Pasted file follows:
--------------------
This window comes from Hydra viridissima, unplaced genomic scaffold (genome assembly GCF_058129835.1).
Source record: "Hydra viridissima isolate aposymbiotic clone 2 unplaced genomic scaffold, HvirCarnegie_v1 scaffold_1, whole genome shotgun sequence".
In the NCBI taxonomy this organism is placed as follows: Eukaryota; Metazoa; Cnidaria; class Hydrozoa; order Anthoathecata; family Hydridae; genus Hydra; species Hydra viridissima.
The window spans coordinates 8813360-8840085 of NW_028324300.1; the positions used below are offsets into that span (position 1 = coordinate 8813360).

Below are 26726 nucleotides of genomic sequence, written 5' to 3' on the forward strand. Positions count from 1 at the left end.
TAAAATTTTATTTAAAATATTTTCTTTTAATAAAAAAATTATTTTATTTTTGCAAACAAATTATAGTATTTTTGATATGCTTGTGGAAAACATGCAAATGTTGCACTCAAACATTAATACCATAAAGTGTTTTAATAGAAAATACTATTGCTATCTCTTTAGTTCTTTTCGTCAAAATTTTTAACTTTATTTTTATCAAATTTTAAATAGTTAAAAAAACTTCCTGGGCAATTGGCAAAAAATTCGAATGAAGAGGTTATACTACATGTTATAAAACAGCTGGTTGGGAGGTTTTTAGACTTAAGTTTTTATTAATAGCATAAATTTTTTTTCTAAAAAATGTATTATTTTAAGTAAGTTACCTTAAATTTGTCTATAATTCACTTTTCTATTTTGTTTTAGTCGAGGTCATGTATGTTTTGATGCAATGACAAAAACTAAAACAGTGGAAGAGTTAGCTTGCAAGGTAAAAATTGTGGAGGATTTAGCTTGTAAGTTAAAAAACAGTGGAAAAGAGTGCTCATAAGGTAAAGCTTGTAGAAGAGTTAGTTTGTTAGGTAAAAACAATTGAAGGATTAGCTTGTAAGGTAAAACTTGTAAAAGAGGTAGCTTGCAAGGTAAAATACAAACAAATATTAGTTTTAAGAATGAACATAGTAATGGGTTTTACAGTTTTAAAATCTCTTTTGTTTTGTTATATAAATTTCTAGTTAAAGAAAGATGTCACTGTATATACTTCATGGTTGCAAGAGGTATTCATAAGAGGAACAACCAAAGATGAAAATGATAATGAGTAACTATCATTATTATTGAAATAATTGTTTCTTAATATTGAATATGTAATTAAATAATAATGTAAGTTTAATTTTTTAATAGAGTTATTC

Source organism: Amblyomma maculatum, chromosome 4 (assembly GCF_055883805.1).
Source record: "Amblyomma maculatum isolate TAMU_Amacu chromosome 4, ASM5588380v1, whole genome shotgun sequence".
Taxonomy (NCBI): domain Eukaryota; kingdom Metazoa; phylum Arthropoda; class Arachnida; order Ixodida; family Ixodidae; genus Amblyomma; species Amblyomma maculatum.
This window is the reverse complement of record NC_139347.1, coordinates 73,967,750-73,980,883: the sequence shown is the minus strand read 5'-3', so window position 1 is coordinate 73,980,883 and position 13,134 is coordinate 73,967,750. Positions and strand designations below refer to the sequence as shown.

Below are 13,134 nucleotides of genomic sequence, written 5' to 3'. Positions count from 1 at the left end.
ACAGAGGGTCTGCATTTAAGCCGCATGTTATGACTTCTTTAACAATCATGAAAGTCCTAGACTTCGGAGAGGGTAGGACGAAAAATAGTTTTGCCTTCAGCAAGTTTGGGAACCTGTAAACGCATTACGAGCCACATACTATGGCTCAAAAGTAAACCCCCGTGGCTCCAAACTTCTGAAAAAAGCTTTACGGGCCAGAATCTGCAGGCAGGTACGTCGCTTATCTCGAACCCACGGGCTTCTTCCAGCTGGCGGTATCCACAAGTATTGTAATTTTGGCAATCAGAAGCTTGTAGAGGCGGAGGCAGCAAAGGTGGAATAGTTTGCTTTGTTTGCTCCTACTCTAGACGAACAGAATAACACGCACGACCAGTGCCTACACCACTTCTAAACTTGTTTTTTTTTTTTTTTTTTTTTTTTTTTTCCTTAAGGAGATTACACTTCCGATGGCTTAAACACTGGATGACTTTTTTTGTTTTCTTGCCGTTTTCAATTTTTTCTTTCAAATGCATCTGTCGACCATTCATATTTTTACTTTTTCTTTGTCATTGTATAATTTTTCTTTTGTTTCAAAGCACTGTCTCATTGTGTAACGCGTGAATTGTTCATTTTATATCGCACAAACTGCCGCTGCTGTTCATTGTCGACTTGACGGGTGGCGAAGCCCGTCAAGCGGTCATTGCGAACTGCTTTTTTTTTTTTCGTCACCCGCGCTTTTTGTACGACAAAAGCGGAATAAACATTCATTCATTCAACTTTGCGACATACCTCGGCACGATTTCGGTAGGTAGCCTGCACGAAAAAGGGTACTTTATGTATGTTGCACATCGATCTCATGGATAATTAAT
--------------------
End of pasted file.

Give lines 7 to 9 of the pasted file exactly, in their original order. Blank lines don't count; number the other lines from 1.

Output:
Source organism: Amblyomma maculatum, chromosome 4 (assembly GCF_055883805.1).
Source record: "Amblyomma maculatum isolate TAMU_Amacu chromosome 4, ASM5588380v1, whole genome shotgun sequence".
Taxonomy (NCBI): domain Eukaryota; kingdom Metazoa; phylum Arthropoda; class Arachnida; order Ixodida; family Ixodidae; genus Amblyomma; species Amblyomma maculatum.